ResourcesA Collection of Useful Links and Information



Your Pre-College Inventory is here to help you determine your strengths and interests as they pertain to a potential college major and ultimately a career. The RichardStep Strengths and Weaknesses Aptitude Test (RSWAT) is a tool to help you get a better look at who you really are and how much you could grow. Other links give insight to high school jobs that lead to careers based on your interests and personality.

How to Find the Right College for You

Use these guides to:

  • Learn about some key college search categories.
  • Answer questions to discover what's important to you.
  • Get advice from college students and educators.

4 Ways College Counselors Can Increase Access for Underrepresented Students


KhanAcademy offers free online practice tests for SAT reading, writing, and math exams. This interactive site also explains reasoning behind the correct answers to help students prepare for their tests.

The ACT online test prep guide, with practice questions and optional writing test samples

Navigating the Common Application

The Common Application is accepted by nearly 700 colleges, and for many students is a convenient way to navigate the application process. This site also provides tips on how to fill out the application.

An unprecedented coalition of diverse public and private colleges and universities has come together to improve the college admission application process for all students. The Coalition has developed a free platform of online tools to streamline the experience of applying to college. The initial iteration of the platform is now available for freshmen, sophomores, and juniors in high school

Tips for Writing a College Essay

Don’t let grades and test scores tell your whole story – the essay gives you a chance to let your personality shine through the paperwork. Admissions counselors cite the essay as the most important part of the application because it allows them to imagine how you would “fit in” on campus.

Starting Gate's Essay Writing Tips

How to “Demonstrate Interest” in College (or why Facebook posts matter)

From your first visit through the entire application process, Admissions officers keep track of your interactions with them. From Facebook likes to thank-you notes it all goes in your file for consideration.

Financial Aid Questions Answered

Yes the forms are overwhelming but help is available. Instructions for completing your financial aid profile are found at these sites. For the first time this year, the financial aid window will open on October 1, and you and your parents will not have to file your 2016 taxes before submitting your application.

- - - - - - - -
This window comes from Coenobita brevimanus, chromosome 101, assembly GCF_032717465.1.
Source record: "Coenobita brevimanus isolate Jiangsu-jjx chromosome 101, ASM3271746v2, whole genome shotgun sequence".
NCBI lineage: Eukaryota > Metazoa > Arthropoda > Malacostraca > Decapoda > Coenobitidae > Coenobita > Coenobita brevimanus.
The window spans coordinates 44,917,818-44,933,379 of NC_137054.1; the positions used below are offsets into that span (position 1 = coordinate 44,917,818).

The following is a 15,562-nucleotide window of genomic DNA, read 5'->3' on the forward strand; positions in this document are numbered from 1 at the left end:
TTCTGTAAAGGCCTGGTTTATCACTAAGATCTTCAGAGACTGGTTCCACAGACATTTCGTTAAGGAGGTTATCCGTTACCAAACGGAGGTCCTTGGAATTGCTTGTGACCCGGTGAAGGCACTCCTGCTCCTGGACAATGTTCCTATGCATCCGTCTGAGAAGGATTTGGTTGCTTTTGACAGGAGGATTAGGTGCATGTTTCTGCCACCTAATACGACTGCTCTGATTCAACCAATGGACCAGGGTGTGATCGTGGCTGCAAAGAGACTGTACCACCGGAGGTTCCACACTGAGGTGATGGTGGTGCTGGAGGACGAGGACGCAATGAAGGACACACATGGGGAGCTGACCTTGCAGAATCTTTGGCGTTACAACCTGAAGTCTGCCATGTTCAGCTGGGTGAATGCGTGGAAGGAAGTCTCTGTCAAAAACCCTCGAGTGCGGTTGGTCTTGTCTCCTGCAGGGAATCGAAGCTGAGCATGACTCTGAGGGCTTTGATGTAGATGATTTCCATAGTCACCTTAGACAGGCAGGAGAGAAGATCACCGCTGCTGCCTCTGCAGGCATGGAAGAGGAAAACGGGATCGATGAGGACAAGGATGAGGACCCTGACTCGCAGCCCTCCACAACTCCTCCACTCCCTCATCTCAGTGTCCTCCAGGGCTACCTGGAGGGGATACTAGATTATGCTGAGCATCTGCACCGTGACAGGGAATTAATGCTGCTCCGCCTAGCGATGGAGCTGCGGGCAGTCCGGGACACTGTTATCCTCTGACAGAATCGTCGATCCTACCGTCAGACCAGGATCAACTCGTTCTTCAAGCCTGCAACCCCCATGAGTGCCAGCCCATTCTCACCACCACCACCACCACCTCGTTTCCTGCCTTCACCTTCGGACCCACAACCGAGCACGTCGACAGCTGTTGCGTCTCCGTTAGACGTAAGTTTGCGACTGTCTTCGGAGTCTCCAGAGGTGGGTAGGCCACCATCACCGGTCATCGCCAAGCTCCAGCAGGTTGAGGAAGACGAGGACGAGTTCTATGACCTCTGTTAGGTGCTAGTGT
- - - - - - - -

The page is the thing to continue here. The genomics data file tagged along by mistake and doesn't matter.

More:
6 Ways Colleges and Universities Award Financial Aid

FAFSA Resources for You and Your Students

For Shippers (International Students)

Talking About TOEFL

Free Sample TOEFL reading, listening, speaking, structure, and vocabulary tests are available at these sites.

International students are not eligible for U.S. federal and state scholarships, but that doesn’t mean they have to go it alone. Both these sites focus on funding only for international students attending college in the United States.

Campus visits are often cost-prohibitive for international students, so essays become even more important. Examples of essays written by accepted international students are found here.

This handy pocket guide is a trusted source to help in the application process

Have you heart set on an Ivy League School? Here’s what it takes to get in.

Search Resources

Write the Perfect Essay - Our Top Ten List

The 5 DONT's

1. Don't be Christopher Columbus
"Coming to America" essays fail to impress admissions committees because every other international applicant can more or less tell the same story.

2. Don't be the Town Crier
Town criers used noise makers and antics to attract attention to their message. Personalize your essay, but do it with words, not bells and whistles.

3. Don't be Pinocchio
Always tell the truth. Don't diminish or embellish your story and do not borrow stories from others for your essay.

4. Don't be Your Parents
Your parents aren't going to college, you are! Trust your gut and write your story. Be sure to have third-party readers review your essay.

5. Don't be a Chameleon
Don't blend in! You are unique, let that shine through your essay. You are not the right choice for every university and every university is not the right choice for you.


The 5 DO's

1. Be like Rocky Balboa
Don't underestimate your ability to be accepted to a reach school - underdogs can come out on top! If writing about a failure, be sure to also focus on how you grew from the experience.

2. Be like Caesar
"Rome wasn't built in a day." It takes time to make good things happen. Give yourself plenty of time to write and review. Revise after reflection.

3. Be like Aristotle
Master the "Art of Persuasion." Understand your audience, and what you hope to accomplish as you write your essay.

4. Think like The New York Times
Proof read and then proof read again. Don't exceed word count maximums and respect deadlines. Clean up your social media!

5. Think like the Smithsonian
Have a diary? Use it. Life artifacts trigger memories which inspire essays. Multi-media is great! Consider adding a video or portfolio if allowed and if your work reflects your best efforts

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Contact Info


Starting Gate is here to help students peruse the College Condition Book and select schools that match their academic interests, personal goals and professional aspirations. Please contact us to start your customized plan.


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